Two weekends straight, my family and I made a trek to Flushing — my family from Northern New Jersey and me from the East Village — for xiaolongbao (soup dumplings) and more at Nan Xiang. My last post was all about Community Food & Juice not being worth an hour trip from the East Village. In this post, I present to you a restaurant worth the trip from the East Village, New Jersey, and beyond.
We tried quite a number of dishes in the two trips combined, so I’ll try to keep it short. First, the cold appetizers…
Cucumber & Garlic ($4.50) is a simple dish of cool cucumber sticks tossed in oil, cilantro, and chopped raw garlic which gives it a slight bite. We always order at least one plate. More often we order two. It’s nice to have something cold and fresh to eat, especially in between greasy and/or chili oil slathered mouthfuls.
Even the offal-shy may appreciate the Spicy Beef & Tripe ($6.95), as long as they like chili oil. The tripe isn’t too gamy; just pleasantly chewy. The lean slices of beef are good too, but I prefer the craggy surface of the tripe that soak up the spicy chili oil.
For those who prefer offal in less squishy form, Nan Xiang also has Spicy Beef Tendon ($6.95). The Spicy Beef & Tripe may be a little more spicy, but I like the slippery tendon also. In fact, in an ideal world, I would have a little of both.
Bean Curd & Mixed Vegetables ($4.50) is pretty much chewy, shredded bean curd with cilantro tossed in sesame oil. Again, it’s very simple, but quite tasty.
There’s lots of noodle dishes at Nan Xiang, and we tried a few. For my BF, who is a fan of plain noodles, I ordered the Noodle with Scallion Sauce ($3.75). The noodles are slicked in a soy and scallion oil concoction. Charred pieces of scallion are strewn throughout which adds a nice smokiness. David liked it and so did the rest of us who stole a few bites. As David is coming to realize, whether he likes it or not, my family eats everything family-style.
The Shanghai Pan Fried U-don ($6.95) isn’t made with Japanese udon, but with fat Shanghai wheat noodles which are comparable in shape, but more floury and less smooth. (Chinese restaurants often refer to these noodles as udon since it’s more familiar to non-Chinese people.) The Shanghai Pan Fried U-don are similar to the pan fried noodles a few blocks away at Joe’s Shanghai, but a little less oily, less fried, and also with less pork. Considering the price though, the amount of meat was to be expected.
For the longest time, I was never into stir-fried rice cakes (why stir-fry when you can have spicy, saucy ddukboki?), but I’m coming around. For example, I like Nan Xiang’s Rice Cake with Beef ($6.95), stir-fried sliced rice cake with beef and cabbage in a soy based sauce. The rice cake is never too mushy and have a good amount of sauce and oil to prevent major stickage. Again, more meat would be nice, but for the price, you can’t complain.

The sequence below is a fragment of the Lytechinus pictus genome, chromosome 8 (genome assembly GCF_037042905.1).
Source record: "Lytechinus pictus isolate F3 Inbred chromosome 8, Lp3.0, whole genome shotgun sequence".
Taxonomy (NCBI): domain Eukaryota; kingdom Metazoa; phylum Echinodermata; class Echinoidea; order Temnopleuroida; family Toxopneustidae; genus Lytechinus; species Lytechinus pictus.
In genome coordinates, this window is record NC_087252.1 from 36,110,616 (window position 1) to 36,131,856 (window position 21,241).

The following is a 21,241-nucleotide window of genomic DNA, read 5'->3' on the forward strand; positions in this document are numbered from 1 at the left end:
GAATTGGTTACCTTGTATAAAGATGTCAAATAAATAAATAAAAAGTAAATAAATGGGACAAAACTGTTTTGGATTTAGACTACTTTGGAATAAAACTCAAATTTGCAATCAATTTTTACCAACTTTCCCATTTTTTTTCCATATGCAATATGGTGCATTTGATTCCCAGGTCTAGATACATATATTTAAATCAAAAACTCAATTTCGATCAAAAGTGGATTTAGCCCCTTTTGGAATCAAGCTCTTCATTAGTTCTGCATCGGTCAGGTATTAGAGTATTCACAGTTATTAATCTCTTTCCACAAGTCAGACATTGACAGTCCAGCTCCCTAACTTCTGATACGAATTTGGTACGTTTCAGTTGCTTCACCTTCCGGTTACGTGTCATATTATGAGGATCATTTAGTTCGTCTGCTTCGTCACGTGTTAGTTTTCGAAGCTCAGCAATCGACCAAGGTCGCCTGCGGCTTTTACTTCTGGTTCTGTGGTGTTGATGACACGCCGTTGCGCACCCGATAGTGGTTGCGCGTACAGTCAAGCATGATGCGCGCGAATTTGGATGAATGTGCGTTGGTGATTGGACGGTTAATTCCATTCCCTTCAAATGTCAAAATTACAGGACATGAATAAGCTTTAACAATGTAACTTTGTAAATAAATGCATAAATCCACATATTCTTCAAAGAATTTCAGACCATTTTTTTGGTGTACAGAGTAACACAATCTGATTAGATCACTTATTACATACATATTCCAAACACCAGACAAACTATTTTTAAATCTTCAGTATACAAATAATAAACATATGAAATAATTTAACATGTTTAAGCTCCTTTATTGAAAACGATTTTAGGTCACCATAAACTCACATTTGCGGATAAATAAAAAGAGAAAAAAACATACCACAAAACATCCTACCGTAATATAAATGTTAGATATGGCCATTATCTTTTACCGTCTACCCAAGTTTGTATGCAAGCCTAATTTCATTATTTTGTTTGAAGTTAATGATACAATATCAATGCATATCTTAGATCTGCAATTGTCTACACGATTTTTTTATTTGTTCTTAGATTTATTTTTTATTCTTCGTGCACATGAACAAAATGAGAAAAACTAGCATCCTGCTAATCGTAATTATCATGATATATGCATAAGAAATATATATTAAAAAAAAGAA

Scallion Pancake with Sliced Beef ($3.95) is probably my brother’s favorite dish at Nan Xiang. After one dish arrives, his response is usually, “We need another one of these.” And it’s true, we always do. It’s a fried scallion pancake wrapped around sliced beef, sweet hoisin sauce, and shredded scallions. It’s like the fat cousin of the Peking duck bun; filled with beef instead of duck, and sandwiched with a scallion pancake instead of a steamed bun. Completely scrumptious. My only wish is that it were fried better. The inside tends to be a little doughy.
Pork & Vegetable Wonton in Casserole ($5.50) is probably the only dish I wouldn’t order again. Not that it was bad, but it just didn’t blow me away. It’s pork and chive wontons in a seaweed soup flavored with tiny, salt-fermented shrimp (새우젓, saewoojut). Don’t get me wrong, the wontons are plenty good with lots of meat, but again, it’s just wontons in seaweed soup.
I’ve written about the xiaolongbao at Nan Xiang before, and at the restaurant, they are every bit as good. More like excellent. Listed as Steamed Crab Meat and Pork Buns ($6.50) on the menu, these soup dumplings are seriously well-crafted: thin skinned with lots of soup.
Sorry, I don’t have a picture of the soup, but I have my priorities. I drank, and then shot. I’m not one to waste precious soup for a photo.
My favorite at Nan Xiang, besides the xiaolongbao, are the Pan Fried Pork Buns ($5.50).
These pork buns are pillowy soft on the outside, fried golden and crunchy at the bottom, and…
filled with juicy orbs of ground pork. The only problem? These buns take the longest to make, so order them as soon as you sit down. You will be rewarded well for your patience.
Another family trip to Flushing is currently in the works. Not sure when it’ll happen, but if not soon, I’ll have to go back to Nan Xiang myself. It’s worth it.
Nan Xiang Dumpling House
38-12 Prince Street (b/n 38th & 39th Ave; map)
Flushing, NY 11354